February 24, 2016 / 8:00 PM / 3 years ago

No doubts about Haryanto's contract, says manager

BARCELONA (Reuters) - Rio Haryanto’s manager has calmed fears that Indonesia’s first Formula One driver may have to raise more money to last the whole season.

Manor Racing Formula One driver Rio Haryanto of Indonesia stands outside his team's garage after the third testing session ahead the upcoming season at the Circuit Barcelona-Catalunya in Montmelo, Spain, February 24, 2016. REUTERS/Sergio Perez

“There was some speculation but it’s now all clear. He has a contract for the full season,” Piers Hunnisett told Reuters after the 23-year-old’s first day of testing since signing for the Manor team.

Haryanto has brought at least five million euros ($5.51 million) to the sport’s smallest team, thanks to state oil sponsor Pertamina, and will be the only Asian driver on the starting grid.

Although he tested previously for the team in its former guises, and is familiar with the Circuit de Catalunya from competing in the GP2 feeder series, Wednesday was still a momentous day.

Haryanto completed 78 laps, bringing out red flags when he spun into the gravel, and was slowest of the 12 drivers who took part in the day’s sessions by quite some margin.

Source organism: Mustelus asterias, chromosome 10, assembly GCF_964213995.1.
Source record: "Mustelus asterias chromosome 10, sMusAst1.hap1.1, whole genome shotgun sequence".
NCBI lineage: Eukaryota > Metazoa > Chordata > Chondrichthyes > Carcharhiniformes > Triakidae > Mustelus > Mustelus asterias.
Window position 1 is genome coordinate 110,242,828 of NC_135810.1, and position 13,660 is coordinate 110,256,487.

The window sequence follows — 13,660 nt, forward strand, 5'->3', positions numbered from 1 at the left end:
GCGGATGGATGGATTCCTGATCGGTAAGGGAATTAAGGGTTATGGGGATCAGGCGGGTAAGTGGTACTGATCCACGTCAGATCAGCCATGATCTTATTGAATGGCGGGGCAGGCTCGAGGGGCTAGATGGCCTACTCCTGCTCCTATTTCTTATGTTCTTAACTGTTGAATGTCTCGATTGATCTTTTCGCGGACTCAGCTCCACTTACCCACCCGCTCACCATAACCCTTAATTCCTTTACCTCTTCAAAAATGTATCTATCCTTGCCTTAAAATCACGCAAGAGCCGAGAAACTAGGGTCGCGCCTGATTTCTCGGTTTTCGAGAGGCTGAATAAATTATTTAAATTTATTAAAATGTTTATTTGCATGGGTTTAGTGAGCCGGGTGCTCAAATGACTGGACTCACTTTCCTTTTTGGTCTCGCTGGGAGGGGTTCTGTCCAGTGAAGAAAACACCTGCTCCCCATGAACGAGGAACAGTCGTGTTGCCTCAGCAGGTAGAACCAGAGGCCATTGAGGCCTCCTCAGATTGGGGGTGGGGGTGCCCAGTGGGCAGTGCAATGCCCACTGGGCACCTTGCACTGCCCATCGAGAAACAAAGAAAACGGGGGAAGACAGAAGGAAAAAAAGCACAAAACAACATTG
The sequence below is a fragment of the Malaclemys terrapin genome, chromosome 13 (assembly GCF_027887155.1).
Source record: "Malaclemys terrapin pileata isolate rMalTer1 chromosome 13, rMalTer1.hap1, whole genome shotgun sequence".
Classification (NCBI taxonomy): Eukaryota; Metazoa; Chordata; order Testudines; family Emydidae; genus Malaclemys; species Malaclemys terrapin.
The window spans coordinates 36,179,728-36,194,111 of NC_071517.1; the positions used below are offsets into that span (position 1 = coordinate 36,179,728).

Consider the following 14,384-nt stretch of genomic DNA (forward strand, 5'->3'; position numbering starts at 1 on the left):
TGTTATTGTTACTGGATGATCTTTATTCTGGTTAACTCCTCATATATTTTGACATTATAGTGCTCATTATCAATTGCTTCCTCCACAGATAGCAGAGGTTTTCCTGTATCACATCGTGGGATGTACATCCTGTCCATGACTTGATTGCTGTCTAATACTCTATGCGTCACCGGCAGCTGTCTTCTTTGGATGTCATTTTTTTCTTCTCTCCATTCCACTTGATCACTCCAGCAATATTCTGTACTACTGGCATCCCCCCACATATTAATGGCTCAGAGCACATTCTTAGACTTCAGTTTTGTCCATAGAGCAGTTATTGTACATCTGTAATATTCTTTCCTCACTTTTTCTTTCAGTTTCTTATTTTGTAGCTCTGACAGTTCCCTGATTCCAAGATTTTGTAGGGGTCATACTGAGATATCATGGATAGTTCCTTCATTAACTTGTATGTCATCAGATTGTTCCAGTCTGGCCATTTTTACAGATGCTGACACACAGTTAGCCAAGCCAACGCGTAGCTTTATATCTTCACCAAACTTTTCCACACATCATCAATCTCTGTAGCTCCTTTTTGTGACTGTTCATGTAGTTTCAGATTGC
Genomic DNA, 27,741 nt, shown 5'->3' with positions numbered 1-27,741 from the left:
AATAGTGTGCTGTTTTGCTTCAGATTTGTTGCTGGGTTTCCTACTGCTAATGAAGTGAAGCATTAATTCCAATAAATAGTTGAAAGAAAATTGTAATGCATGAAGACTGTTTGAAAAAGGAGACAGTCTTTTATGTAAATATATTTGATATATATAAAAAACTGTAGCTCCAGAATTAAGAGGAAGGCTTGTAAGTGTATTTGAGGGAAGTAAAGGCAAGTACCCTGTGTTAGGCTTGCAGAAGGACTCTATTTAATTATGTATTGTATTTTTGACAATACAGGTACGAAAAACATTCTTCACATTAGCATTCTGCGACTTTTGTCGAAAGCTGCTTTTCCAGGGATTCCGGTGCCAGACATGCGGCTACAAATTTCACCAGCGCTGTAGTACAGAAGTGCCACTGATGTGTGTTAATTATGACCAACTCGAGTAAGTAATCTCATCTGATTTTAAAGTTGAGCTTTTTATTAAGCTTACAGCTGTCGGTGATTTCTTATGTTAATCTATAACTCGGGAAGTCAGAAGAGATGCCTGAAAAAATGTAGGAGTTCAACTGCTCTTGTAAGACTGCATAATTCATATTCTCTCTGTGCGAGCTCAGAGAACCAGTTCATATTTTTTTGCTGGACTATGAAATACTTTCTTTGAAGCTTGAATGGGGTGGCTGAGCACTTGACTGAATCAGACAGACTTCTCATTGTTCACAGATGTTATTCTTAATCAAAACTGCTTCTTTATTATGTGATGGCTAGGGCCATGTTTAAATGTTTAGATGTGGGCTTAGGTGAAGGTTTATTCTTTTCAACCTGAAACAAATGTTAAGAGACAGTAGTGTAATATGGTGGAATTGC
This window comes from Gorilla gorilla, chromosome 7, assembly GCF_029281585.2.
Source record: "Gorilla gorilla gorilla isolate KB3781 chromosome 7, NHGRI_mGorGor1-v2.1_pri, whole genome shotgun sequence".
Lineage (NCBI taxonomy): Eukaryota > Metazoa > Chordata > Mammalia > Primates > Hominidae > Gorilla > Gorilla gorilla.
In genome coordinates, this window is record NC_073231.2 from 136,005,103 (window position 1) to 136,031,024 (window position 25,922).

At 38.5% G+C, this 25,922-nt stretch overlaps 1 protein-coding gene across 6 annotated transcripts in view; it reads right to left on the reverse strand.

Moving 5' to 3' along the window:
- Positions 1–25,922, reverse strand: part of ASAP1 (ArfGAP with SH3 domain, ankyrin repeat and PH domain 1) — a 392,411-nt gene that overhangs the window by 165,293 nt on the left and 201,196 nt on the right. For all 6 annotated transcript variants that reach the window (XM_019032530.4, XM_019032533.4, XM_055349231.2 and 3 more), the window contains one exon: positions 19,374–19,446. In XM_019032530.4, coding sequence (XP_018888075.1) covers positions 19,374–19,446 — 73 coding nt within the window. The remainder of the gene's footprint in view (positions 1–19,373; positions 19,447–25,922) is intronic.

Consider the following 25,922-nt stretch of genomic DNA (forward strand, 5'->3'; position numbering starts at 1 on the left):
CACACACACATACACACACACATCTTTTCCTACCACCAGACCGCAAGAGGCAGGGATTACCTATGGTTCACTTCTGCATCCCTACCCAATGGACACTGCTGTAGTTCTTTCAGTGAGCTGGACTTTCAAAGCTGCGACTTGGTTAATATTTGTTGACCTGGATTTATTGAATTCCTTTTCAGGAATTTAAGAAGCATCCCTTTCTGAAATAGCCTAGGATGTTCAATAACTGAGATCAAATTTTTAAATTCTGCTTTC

“I made a small mistake and that’s it. There was no damage. We managed to get going in the afternoon again,” he told reporters. “It was a very productive day for me and the team.

“It’s been two or three months that I am out of the car, it’s quite tough but I managed to do the run plan. I just have to focus on my job and not think of the pressure.”

“Formula One has always been the ultimate goal so it’s a dream come true,” he continued. “I think I will get used to it, day by day. The general feeling of the car was much better compared to the previous one.”

Hunnisett, who also managed India’s first Formula One driver Narain Karthikeyan, said Indonesia had ‘gone ballistic’ with excitement at Haryanto’s breakthrough and south east Asia as a whole stood to benefit.

Malaysia and Singapore, which both host races, could expect to see more Indonesian fans than ever.

“It’s taken a lot of work because the motorsport world is very small and, like in India, advertising budgets are very small compared to European ones,” he said of his driver’s road to Formula One.

“When you talk Formula One money in those countries it’s huge money: ‘How many hospitals can we build?’ But eventually they see the global benefits of Formula One and it really puts the country on the map.”

Reporting by Alan Baldwin, editing by Toby Davis

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